Who says progress always needs to come from a wrecking ball?

All across the city, historical buildings – commercial and residential – tell the tale of ages past. While some private owners have allowed their buildings to fall into disrepair, others are getting broad public support for preservation. But restoring a century-old building does not come cheap.

At what point does maintaining a historical structure become more prohibitive than starting fresh?

LondonFuse sat down with Benjamin Vazquez, President of the London East Historical Society, and Board Member of the Architectural Conservancy of Ontario (London Region Branch), to speak about the idea of breathing new life into some of London’s heritage buildings.

New life, new use

Vazquez says the idea of preservation is a stuffy one, conjuring images of a building under glass. The preferred term for most people, he says, is conservation. However, it doesn’t really capture the idea of using old buildings for new purposes.

“The question isn’t, ‘What happened in this building in the past?’” Vazquez says. “The question is, ‘What can this building do for us now?’”

Vazquez and others in London’s historical community seek to maintain an architectural building stock that is diverse and vibrant – not simply preserved. Imagine walking down a street where earlier structures blend seamlessly with the modern.

1. The Crown Livery (c. 1880s – 620 Marshall Street, south of Dundas/Adelaide)

Currently unoccupied and available for lease.

Benjamin Vazquez in front of the Crown Livery
Benjamin Vazquez in front of the Crown Livery. Photo by Sylvia Nagy

“The Crown Livery is one of London’s best Flemish facades. The livery stables would have been basically your rent-a-car for horses,” Vazquez explains.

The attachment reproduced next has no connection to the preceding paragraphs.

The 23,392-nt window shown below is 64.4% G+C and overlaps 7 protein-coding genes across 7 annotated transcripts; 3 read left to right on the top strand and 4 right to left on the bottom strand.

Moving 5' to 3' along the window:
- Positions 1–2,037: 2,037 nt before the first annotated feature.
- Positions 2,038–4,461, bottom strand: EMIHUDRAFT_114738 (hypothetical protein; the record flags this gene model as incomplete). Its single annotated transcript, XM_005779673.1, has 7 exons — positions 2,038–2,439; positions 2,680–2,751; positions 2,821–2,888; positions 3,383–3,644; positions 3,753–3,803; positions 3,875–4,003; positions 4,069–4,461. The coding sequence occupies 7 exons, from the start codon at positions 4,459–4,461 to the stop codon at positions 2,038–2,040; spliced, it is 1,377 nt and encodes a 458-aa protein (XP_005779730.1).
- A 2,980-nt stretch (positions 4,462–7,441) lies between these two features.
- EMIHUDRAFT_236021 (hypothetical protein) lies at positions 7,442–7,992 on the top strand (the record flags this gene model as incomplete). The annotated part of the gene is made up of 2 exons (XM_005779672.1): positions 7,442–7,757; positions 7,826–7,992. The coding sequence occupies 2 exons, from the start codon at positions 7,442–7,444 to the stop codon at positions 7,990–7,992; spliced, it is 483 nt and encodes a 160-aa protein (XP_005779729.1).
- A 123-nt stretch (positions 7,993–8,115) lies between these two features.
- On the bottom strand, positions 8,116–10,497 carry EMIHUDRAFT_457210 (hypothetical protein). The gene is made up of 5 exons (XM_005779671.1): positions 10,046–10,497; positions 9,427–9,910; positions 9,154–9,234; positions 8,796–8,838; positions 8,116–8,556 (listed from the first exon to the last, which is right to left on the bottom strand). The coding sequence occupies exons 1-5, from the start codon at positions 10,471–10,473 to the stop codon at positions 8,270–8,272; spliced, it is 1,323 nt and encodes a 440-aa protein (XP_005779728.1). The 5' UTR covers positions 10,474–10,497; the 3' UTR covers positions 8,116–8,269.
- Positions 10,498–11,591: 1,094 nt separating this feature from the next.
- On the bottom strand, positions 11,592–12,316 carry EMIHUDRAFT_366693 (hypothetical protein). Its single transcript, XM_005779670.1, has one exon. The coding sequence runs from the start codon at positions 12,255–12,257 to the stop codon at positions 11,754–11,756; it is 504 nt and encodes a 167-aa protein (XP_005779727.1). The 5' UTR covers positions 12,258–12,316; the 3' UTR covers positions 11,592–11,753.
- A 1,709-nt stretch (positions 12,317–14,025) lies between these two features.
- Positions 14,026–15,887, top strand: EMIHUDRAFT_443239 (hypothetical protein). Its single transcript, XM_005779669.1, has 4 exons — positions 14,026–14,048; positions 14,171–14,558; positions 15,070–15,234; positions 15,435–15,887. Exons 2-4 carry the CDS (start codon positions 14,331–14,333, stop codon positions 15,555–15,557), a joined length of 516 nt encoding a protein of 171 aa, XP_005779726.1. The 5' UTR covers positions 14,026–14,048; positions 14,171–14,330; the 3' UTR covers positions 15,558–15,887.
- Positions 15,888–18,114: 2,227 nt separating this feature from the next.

The building is one of the few remaining livery stables in Southwestern Ontario. To the best of Vazquez’s knowledge, it’s the only remaining purpose-built livery stable in London.

Why is this building important?

It’s gorgeous and there’s nothing else quite like it in the city. The style and design of the building would be nearly impossible to authentically replicate.

“There’s a bit of mish-mash in terms of style,” Vazquez says. “There’s some Romanesque elements… But this is really, a very Flemish building.

“This is probably the only building in London that would feel at home if it were transplanted to Amsterdam.”

The Crown Livery isn’t treated in a way that honours its structural or historical value. Vasquez believes it has been empty for the past several years.

“You can view a lot of the building’s use from the outside. On the ground floor, horses and carriages would have been available for rent,” Vazquez says. “Each of the small windows alongside the building, correspond to a horse stall. The entrance is built large enough that horses and carriages can pass through.”

This is a building that once lived. People worked here. Customers came to arrange their travels. Equine eyes stared through stall windows onto a London we will never see.

Reuse, recycle.

Vazquez isn’t a purist. He embraces new and old architectural mashups and has tenderness for the historical clumsiness of some buildings. Refilling the livery with horses and for the sake of 1880’s precision is not his ideal.

Rather, he says he wants to walk down a street that hearkens the past, hails the future, and stands boldly in the present.

2. Lilley’s Corners (c. 1873 – Above the Money Mart at the corner of Dundas and Adelaide)

The mustard yellow signage of Money Mart (and its inherent controversy at that location) can distract one from seeing the architectural history as the southeast corner of Dundas and Adelaide.